Undergraduate Blog / Career Development

Tips to Ace a Behavioral Interview

This blog post was written by Peer Career Ambassador, Shreya Shah ‘20.

Interview Season is here! As you start preparing, I want to provide you with some guidance on how to ace behavioral interviews that has helped me in the past. These are some tips and tricks on behavioral interviews for most industries.

1) Research the company
If you applied to a specific company and have been selected to interview for them, more likely than not, you have some familiarity with what the company does. However, this is not enough for understanding a company in time for a behavioral interview. You need to conduct additional research by looking around the company website, watching YouTube videos or checking out social media posts made by the company, searching for updates on any current news regarding the company, and check reviews on Glassdoor to read about the culture from current employees. Some companies specialize in a niche product or service. In this case, understanding the value proposition, usage, and types of product/services offered is important. You will most likely be asked a question regarding what you know about the company’s products (i.e. Bloomberg Terminal function for Bloomberg L.P. and Clouds Provided by Salesforce and their function for Salesforce.com).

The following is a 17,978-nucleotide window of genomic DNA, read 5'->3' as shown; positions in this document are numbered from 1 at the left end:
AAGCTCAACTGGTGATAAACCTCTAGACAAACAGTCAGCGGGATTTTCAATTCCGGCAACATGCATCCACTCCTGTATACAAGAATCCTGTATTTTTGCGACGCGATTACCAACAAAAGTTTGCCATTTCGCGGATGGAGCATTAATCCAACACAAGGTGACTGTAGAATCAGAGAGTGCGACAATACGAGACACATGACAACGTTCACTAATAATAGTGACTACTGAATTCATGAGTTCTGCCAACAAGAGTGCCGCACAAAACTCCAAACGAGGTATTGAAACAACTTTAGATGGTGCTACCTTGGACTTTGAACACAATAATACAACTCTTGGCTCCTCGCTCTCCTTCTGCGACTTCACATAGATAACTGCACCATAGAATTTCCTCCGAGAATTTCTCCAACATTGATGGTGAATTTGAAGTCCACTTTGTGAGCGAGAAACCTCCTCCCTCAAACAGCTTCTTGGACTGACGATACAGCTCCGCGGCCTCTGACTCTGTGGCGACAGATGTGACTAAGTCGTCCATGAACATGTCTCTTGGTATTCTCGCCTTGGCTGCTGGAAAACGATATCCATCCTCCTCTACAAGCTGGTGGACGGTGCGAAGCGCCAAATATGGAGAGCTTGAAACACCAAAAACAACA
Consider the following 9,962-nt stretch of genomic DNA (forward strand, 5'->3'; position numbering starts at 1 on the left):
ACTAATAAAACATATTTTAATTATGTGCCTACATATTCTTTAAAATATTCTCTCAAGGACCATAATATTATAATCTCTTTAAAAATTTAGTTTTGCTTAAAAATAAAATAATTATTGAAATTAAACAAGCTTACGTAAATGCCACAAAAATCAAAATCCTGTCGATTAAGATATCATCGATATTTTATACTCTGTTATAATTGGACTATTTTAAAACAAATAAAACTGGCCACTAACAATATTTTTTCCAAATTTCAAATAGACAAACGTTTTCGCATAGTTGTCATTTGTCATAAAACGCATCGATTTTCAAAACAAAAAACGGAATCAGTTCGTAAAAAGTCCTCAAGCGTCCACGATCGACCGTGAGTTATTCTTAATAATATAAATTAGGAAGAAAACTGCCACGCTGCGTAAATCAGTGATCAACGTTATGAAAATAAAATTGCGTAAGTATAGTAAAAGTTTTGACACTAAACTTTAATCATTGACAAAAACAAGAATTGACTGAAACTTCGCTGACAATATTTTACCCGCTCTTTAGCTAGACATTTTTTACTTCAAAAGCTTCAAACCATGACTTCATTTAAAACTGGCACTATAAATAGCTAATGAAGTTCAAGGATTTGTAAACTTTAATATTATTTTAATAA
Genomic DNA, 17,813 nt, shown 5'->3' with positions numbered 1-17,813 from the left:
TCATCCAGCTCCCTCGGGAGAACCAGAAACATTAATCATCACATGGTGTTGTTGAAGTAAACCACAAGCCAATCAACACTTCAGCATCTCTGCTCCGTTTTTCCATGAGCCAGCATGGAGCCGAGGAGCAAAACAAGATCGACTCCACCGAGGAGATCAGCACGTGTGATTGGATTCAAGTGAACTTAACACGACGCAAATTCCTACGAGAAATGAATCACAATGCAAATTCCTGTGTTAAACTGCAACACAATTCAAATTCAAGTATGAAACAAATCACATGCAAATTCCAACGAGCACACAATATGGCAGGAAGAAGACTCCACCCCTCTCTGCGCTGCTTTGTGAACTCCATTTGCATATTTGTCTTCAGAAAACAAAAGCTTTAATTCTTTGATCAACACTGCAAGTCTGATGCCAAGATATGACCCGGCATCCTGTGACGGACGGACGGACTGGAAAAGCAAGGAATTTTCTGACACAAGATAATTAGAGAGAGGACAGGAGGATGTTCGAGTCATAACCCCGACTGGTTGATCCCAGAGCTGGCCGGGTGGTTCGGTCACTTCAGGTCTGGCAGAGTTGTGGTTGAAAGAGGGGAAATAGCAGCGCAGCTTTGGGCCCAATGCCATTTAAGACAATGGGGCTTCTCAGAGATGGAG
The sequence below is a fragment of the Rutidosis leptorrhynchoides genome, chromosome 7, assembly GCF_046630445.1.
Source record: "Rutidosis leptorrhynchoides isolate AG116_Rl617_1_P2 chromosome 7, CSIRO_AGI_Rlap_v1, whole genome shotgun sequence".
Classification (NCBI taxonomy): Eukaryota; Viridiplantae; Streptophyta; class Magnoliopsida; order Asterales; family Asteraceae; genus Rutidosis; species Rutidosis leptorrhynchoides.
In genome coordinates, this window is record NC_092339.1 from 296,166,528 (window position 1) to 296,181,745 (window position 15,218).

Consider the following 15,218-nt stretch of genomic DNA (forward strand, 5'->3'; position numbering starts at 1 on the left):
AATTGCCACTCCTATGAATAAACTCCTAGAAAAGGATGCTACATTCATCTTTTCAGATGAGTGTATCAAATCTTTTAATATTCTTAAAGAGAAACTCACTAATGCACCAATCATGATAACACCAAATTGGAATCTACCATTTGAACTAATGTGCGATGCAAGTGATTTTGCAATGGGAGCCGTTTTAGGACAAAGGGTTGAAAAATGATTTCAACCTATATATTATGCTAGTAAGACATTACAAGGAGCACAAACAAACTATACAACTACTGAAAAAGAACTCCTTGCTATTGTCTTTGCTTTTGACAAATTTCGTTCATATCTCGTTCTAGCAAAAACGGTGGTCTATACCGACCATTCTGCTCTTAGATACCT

2) Annotate the job description and your resume
To get a better picture of the job functions and the specific skills required to perform them, you should print out the job description for the position you are interviewing for, along with your resume. You can start by reading the job description thoroughly and highlighting any acronyms or areas you are unsure about. You can then research what those mean or list out questions specific to your position which you can bring up during the interview.

You should also understand the skills required for your position. You can annotate and read through your resume to see which skills for this job you may have gained through a previous experience. Annotating your resume is also important because interviewers often ask specific questions regarding your past experience(s).

3) List out your skills, competencies, and *smart weaknesses*
It is critical to list out your personal skills and highlight those that match up with the skills requested by the position you are applying for. I would also connect these skills with experience or short anecdotes on when you utilized each specific skill.

Furthermore, you can make a list of areas you want to develop or jot down “smart weaknesses.” Whenever a job interviewer asks for your greatest weakness, you should avoid saying anything that goes against the qualities of the candidate they are looking for. For example, if you are applying to a marketing position which involves blogging, I would avoid saying that your weakness is “writing.” Instead, I would list general “smart weaknesses” which included previous weaknesses which you have gradually improved upon, highlighted with examples. Phrases like “improving how I delegate tasks as a leader” or “learning how to say no” are also strong responses, if applicable, because they suggest a positive quality of taking on responsibility.